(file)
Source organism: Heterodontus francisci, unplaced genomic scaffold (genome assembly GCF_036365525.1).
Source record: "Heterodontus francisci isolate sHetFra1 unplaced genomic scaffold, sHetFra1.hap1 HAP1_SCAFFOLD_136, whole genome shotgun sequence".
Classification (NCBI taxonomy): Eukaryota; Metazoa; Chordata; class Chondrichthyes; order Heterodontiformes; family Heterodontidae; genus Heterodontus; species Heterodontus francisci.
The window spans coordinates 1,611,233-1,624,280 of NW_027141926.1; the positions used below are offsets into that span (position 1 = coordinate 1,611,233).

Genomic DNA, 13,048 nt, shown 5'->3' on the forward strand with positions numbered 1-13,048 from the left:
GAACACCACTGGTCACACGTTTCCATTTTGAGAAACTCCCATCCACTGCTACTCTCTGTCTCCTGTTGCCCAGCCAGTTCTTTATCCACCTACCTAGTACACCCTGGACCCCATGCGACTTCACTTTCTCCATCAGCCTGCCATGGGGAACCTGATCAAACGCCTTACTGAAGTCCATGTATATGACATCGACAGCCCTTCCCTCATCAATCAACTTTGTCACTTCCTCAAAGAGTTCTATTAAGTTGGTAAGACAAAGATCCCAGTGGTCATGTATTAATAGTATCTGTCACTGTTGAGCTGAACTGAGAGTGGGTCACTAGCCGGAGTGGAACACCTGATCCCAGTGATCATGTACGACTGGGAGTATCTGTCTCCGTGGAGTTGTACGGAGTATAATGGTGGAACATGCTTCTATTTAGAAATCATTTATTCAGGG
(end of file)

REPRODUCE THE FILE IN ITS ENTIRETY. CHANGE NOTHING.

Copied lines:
Source organism: Heterodontus francisci, unplaced genomic scaffold (genome assembly GCF_036365525.1).
Source record: "Heterodontus francisci isolate sHetFra1 unplaced genomic scaffold, sHetFra1.hap1 HAP1_SCAFFOLD_136, whole genome shotgun sequence".
Classification (NCBI taxonomy): Eukaryota; Metazoa; Chordata; class Chondrichthyes; order Heterodontiformes; family Heterodontidae; genus Heterodontus; species Heterodontus francisci.
The window spans coordinates 1,611,233-1,624,280 of NW_027141926.1; the positions used below are offsets into that span (position 1 = coordinate 1,611,233).

Genomic DNA, 13,048 nt, shown 5'->3' on the forward strand with positions numbered 1-13,048 from the left:
GAACACCACTGGTCACACGTTTCCATTTTGAGAAACTCCCATCCACTGCTACTCTCTGTCTCCTGTTGCCCAGCCAGTTCTTTATCCACCTACCTAGTACACCCTGGACCCCATGCGACTTCACTTTCTCCATCAGCCTGCCATGGGGAACCTGATCAAACGCCTTACTGAAGTCCATGTATATGACATCGACAGCCCTTCCCTCATCAATCAACTTTGTCACTTCCTCAAAGAGTTCTATTAAGTTGGTAAGACAAAGATCCCAGTGGTCATGTATTAATAGTATCTGTCACTGTTGAGCTGAACTGAGAGTGGGTCACTAGCCGGAGTGGAACACCTGATCCCAGTGATCATGTACGACTGGGAGTATCTGTCTCCGTGGAGTTGTACGGAGTATAATGGTGGAACATGCTTCTATTTAGAAATCATTTATTCAGGG